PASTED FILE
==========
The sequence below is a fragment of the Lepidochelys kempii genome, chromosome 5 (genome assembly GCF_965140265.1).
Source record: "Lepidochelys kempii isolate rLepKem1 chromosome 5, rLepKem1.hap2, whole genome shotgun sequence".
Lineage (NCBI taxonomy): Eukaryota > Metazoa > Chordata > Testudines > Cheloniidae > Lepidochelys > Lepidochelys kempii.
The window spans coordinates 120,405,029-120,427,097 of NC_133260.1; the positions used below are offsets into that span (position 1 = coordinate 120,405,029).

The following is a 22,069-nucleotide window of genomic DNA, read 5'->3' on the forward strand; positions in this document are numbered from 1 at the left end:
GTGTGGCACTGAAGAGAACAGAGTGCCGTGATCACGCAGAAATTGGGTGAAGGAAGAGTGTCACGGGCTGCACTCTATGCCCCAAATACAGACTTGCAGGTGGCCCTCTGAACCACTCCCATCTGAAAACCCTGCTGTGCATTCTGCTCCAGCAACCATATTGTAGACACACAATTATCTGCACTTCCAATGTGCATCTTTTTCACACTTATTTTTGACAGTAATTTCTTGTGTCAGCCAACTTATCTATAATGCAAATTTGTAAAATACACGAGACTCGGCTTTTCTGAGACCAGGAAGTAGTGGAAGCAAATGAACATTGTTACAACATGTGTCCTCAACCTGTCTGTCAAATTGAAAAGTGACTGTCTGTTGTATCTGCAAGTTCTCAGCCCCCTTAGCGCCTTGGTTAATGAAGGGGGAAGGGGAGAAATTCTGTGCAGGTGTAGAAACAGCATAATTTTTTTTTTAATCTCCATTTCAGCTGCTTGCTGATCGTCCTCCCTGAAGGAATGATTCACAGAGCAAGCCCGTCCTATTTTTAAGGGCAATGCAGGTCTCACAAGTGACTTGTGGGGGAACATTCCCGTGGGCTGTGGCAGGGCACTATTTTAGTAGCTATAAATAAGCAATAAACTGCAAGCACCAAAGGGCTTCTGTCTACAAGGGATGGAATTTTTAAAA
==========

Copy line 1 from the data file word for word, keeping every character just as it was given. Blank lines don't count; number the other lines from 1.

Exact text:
The sequence below is a fragment of the Lepidochelys kempii genome, chromosome 5 (genome assembly GCF_965140265.1).